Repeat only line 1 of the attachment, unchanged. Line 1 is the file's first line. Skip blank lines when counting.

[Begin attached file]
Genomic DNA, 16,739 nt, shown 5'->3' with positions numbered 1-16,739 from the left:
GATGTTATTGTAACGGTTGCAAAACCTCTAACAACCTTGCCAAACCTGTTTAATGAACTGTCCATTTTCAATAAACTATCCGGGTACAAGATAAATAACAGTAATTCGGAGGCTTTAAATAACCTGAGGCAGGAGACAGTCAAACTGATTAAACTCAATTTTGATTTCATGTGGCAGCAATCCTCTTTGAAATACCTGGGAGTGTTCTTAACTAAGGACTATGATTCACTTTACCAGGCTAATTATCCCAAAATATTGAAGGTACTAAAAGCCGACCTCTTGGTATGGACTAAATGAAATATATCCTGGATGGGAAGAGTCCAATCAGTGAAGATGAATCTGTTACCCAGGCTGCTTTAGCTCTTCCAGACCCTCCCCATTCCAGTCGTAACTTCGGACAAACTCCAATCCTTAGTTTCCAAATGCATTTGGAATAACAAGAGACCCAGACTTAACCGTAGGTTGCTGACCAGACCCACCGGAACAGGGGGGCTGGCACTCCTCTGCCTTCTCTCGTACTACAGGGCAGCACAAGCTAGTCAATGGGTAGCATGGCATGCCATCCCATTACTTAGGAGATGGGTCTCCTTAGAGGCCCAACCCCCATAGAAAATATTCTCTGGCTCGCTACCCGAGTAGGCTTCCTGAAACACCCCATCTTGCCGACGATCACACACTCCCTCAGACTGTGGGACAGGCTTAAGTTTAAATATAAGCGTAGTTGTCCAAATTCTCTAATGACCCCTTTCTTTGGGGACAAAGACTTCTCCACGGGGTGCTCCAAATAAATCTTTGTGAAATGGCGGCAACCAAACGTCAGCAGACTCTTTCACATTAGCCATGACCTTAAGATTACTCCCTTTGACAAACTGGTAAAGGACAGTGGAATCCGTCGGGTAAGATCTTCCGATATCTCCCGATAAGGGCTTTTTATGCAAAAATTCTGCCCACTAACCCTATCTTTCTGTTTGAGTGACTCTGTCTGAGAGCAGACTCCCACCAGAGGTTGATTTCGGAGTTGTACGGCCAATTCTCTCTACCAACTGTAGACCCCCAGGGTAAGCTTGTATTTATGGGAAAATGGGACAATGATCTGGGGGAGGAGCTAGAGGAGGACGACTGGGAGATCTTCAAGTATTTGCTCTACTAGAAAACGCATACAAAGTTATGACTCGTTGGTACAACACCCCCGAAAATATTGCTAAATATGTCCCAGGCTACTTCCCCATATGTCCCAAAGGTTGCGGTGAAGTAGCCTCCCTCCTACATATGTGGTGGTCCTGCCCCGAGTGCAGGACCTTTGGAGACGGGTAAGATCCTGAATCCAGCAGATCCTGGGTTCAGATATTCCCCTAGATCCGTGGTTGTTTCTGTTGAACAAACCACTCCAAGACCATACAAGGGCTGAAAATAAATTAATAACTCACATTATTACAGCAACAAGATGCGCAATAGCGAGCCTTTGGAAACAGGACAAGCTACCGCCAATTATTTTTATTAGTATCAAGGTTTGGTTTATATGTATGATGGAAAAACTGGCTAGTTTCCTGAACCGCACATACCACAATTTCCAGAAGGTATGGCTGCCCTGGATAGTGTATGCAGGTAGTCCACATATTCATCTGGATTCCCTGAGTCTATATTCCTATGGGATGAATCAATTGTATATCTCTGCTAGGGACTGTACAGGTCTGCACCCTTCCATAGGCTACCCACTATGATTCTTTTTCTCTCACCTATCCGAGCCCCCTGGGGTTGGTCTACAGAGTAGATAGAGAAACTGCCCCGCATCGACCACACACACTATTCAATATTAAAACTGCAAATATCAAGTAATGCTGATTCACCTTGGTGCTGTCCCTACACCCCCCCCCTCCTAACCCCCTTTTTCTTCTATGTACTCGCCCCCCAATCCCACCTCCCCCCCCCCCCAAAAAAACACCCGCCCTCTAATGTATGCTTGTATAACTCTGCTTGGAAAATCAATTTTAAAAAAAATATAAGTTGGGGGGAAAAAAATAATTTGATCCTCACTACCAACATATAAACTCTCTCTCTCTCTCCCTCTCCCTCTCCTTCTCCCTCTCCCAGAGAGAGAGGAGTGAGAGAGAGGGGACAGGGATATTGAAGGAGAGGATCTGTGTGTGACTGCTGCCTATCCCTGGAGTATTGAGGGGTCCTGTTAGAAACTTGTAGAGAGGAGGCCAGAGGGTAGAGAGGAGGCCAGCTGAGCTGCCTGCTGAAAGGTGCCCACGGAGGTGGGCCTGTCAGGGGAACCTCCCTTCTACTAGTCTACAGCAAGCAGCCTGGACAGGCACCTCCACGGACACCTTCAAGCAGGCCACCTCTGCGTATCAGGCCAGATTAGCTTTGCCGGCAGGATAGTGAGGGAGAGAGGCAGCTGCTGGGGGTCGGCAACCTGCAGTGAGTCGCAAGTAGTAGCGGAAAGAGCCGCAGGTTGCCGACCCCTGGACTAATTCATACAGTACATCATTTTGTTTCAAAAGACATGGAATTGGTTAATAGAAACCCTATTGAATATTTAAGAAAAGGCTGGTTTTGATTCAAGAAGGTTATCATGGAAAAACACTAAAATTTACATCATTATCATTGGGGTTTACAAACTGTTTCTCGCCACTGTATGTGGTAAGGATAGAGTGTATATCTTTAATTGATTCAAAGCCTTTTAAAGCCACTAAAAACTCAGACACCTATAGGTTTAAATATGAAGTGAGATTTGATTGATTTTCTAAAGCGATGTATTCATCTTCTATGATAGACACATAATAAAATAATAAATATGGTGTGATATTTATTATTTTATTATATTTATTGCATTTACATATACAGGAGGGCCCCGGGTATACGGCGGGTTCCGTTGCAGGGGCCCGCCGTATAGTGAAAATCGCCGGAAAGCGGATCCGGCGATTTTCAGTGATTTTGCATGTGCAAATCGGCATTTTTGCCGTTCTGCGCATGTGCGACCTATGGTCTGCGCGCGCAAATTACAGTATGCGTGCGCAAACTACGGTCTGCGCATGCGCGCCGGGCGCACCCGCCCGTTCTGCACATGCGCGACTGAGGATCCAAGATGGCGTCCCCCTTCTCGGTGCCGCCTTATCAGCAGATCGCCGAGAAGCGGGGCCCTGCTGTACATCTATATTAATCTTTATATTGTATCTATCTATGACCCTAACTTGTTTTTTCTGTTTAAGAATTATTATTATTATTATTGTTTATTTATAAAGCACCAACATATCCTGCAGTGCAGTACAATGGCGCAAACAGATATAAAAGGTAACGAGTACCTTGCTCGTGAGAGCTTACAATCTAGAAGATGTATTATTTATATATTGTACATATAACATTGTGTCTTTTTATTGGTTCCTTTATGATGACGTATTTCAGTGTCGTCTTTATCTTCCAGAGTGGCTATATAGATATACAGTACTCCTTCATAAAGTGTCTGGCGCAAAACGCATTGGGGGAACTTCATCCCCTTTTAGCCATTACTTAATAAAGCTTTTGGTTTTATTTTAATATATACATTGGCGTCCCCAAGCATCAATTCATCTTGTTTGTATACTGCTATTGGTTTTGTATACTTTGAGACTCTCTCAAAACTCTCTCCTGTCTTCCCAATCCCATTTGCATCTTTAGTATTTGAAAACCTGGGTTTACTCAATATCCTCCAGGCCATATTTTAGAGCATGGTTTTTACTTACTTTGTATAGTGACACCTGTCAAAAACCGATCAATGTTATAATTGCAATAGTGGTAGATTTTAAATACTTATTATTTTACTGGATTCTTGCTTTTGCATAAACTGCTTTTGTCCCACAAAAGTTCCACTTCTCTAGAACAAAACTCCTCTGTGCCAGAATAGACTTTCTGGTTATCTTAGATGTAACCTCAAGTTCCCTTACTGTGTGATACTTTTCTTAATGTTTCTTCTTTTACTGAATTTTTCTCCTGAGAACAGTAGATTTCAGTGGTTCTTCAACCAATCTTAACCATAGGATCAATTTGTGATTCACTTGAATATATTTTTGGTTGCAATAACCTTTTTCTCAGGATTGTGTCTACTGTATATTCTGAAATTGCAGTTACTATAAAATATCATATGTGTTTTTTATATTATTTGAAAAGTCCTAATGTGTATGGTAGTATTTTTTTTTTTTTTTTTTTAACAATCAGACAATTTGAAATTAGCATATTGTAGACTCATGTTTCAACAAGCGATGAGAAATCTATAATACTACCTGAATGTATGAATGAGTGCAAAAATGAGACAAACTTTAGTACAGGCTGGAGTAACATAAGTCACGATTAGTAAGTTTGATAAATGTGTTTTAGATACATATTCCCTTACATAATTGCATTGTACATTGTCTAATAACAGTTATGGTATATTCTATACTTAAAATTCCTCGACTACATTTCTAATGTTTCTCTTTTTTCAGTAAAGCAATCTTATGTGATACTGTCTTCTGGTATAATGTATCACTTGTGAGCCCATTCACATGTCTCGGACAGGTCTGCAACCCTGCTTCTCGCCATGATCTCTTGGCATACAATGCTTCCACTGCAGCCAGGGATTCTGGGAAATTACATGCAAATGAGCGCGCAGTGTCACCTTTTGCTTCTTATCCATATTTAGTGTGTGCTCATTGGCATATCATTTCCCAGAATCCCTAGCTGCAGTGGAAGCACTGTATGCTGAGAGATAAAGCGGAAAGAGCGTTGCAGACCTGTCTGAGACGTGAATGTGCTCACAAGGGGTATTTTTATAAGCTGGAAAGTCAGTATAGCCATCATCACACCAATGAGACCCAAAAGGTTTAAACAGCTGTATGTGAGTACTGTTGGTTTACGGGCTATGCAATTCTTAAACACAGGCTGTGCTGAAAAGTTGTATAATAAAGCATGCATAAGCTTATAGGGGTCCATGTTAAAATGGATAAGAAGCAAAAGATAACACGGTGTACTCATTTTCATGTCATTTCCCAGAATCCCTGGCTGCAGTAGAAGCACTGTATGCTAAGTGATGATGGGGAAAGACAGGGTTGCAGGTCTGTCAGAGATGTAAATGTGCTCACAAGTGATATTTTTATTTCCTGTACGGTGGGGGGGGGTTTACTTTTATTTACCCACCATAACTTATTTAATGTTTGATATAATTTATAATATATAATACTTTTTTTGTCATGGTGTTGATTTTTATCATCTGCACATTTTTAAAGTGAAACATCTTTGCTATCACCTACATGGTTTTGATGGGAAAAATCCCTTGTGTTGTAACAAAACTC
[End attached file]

Genomic DNA, 16,739 nt, shown 5'->3' with positions numbered 1-16,739 from the left: